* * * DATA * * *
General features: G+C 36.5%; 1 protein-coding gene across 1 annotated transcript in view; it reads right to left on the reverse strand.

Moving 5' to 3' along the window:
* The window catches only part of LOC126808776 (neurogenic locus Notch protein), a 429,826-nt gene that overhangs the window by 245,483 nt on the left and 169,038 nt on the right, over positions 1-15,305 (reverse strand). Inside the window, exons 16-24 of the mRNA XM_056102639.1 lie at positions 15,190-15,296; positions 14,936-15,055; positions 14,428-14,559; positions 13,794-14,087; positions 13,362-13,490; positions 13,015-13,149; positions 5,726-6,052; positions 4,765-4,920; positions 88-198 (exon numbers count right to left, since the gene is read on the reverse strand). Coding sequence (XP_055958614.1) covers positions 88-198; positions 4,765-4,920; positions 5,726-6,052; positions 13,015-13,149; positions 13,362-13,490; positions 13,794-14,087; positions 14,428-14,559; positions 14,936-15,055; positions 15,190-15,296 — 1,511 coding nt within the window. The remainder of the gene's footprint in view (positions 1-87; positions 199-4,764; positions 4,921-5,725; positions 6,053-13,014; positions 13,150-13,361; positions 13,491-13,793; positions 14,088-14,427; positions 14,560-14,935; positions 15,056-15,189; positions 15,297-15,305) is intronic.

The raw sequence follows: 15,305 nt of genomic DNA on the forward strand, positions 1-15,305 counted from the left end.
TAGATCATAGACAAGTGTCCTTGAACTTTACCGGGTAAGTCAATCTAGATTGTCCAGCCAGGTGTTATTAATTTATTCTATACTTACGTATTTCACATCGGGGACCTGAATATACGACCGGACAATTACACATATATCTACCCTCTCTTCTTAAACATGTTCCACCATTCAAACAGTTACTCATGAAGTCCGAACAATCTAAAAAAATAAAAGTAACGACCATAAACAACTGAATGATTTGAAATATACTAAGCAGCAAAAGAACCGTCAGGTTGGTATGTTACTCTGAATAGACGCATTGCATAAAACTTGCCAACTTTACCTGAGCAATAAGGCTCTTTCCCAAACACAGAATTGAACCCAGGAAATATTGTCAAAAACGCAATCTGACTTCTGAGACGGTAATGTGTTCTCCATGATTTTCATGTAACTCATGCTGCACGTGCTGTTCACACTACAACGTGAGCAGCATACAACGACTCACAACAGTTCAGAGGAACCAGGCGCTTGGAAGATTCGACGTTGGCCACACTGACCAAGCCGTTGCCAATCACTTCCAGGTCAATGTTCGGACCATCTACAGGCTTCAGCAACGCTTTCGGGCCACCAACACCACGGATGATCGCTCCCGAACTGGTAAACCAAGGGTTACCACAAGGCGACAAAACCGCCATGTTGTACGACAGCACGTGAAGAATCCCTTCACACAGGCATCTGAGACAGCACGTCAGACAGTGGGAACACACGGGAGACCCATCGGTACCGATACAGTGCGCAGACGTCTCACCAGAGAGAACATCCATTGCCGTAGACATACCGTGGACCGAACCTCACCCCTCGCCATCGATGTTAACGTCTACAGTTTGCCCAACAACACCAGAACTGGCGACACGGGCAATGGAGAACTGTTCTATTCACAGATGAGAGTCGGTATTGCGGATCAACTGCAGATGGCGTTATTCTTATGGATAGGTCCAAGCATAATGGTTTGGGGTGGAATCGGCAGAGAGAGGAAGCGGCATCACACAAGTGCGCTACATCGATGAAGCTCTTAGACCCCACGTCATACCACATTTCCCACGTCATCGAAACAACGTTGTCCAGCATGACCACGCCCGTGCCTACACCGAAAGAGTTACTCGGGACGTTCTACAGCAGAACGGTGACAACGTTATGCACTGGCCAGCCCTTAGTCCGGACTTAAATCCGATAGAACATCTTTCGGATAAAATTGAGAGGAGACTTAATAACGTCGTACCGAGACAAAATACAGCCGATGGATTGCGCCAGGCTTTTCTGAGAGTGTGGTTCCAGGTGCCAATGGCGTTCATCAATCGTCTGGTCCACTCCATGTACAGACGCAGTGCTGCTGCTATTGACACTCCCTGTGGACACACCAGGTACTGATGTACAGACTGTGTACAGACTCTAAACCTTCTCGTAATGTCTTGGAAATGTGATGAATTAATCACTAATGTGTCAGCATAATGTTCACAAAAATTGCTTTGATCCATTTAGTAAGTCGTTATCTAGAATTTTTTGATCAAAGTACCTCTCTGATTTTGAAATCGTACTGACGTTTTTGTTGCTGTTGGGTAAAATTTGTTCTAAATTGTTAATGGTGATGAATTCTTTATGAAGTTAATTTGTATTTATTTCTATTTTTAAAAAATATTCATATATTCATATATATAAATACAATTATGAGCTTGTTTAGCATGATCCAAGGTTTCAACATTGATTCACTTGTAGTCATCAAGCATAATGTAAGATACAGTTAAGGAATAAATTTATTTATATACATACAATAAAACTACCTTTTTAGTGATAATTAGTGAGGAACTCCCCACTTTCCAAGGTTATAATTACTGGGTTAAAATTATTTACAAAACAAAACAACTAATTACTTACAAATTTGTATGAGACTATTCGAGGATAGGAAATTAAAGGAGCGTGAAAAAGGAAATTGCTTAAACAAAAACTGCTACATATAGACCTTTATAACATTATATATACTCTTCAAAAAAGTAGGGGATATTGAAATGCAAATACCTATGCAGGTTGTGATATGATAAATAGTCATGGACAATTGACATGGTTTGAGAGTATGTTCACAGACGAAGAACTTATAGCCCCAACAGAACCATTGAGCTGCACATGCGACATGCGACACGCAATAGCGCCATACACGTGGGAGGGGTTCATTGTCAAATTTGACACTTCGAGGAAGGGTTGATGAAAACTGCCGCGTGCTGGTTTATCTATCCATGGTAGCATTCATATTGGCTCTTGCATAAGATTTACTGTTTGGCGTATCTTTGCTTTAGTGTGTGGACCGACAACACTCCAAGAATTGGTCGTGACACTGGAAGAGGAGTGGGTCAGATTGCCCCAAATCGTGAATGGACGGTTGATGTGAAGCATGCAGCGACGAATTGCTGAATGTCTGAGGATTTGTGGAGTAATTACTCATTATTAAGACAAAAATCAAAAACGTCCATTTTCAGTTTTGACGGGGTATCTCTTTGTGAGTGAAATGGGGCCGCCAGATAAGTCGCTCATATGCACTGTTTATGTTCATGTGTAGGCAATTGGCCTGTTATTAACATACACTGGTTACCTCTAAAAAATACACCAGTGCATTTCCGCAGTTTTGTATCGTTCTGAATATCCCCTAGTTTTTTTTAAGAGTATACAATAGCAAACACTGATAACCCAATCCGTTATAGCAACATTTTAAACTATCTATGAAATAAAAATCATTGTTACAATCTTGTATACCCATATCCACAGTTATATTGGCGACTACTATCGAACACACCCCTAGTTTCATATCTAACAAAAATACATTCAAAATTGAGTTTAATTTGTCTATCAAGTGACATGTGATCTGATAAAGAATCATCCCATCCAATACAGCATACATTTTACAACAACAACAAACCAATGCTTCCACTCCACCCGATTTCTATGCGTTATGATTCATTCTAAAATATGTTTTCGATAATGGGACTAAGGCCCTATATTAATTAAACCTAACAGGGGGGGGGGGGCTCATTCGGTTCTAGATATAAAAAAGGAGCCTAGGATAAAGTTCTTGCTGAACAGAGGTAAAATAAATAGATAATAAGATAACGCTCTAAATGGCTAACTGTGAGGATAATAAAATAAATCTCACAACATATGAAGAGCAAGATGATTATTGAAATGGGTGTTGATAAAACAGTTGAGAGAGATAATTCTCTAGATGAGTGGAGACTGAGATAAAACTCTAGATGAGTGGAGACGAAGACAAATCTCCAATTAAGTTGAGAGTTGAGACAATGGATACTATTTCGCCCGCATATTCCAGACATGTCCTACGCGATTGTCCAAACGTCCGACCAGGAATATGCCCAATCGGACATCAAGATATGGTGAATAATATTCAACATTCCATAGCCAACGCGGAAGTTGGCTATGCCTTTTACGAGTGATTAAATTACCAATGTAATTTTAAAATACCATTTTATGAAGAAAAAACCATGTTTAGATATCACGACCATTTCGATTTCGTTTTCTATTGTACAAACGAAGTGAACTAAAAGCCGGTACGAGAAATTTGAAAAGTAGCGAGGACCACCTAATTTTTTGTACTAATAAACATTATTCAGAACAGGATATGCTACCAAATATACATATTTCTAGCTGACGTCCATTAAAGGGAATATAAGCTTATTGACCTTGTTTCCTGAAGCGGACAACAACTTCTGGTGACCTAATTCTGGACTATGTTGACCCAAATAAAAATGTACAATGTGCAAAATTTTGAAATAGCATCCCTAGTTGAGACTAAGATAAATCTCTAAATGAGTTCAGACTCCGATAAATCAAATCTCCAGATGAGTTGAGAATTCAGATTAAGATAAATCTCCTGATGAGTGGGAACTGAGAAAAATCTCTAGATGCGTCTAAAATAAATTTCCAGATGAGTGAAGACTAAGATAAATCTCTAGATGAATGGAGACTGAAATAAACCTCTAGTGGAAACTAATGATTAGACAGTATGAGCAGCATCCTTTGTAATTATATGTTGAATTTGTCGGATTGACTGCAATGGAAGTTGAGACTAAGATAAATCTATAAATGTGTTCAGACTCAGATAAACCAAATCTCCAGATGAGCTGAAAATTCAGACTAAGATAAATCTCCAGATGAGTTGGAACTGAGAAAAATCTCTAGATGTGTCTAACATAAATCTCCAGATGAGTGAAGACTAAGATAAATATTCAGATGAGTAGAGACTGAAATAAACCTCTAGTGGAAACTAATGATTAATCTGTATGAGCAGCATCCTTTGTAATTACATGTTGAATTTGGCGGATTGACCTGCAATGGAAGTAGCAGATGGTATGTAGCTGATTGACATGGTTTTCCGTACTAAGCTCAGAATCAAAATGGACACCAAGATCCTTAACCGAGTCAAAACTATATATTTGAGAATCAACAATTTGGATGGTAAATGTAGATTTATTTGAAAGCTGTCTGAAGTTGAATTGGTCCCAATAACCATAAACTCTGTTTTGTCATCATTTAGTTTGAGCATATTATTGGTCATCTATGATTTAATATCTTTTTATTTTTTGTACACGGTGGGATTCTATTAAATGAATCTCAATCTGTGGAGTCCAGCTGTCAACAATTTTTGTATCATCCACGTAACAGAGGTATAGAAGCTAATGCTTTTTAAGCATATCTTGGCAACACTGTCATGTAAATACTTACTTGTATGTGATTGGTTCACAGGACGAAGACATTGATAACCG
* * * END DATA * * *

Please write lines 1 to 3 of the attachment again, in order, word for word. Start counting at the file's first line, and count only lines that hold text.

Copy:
General features: G+C 36.5%; 1 protein-coding gene across 1 annotated transcript in view; it reads right to left on the reverse strand.

Moving 5' to 3' along the window:
* The window catches only part of LOC126808776 (neurogenic locus Notch protein), a 429,826-nt gene that overhangs the window by 245,483 nt on the left and 169,038 nt on the right, over positions 1-15,305 (reverse strand). Inside the window, exons 16-24 of the mRNA XM_056102639.1 lie at positions 15,190-15,296; positions 14,936-15,055; positions 14,428-14,559; positions 13,794-14,087; positions 13,362-13,490; positions 13,015-13,149; positions 5,726-6,052; positions 4,765-4,920; positions 88-198 (exon numbers count right to left, since the gene is read on the reverse strand). Coding sequence (XP_055958614.1) covers positions 88-198; positions 4,765-4,920; positions 5,726-6,052; positions 13,015-13,149; positions 13,362-13,490; positions 13,794-14,087; positions 14,428-14,559; positions 14,936-15,055; positions 15,190-15,296 — 1,511 coding nt within the window. The remainder of the gene's footprint in view (positions 1-87; positions 199-4,764; positions 4,921-5,725; positions 6,053-13,014; positions 13,150-13,361; positions 13,491-13,793; positions 14,088-14,427; positions 14,560-14,935; positions 15,056-15,189; positions 15,297-15,305) is intronic.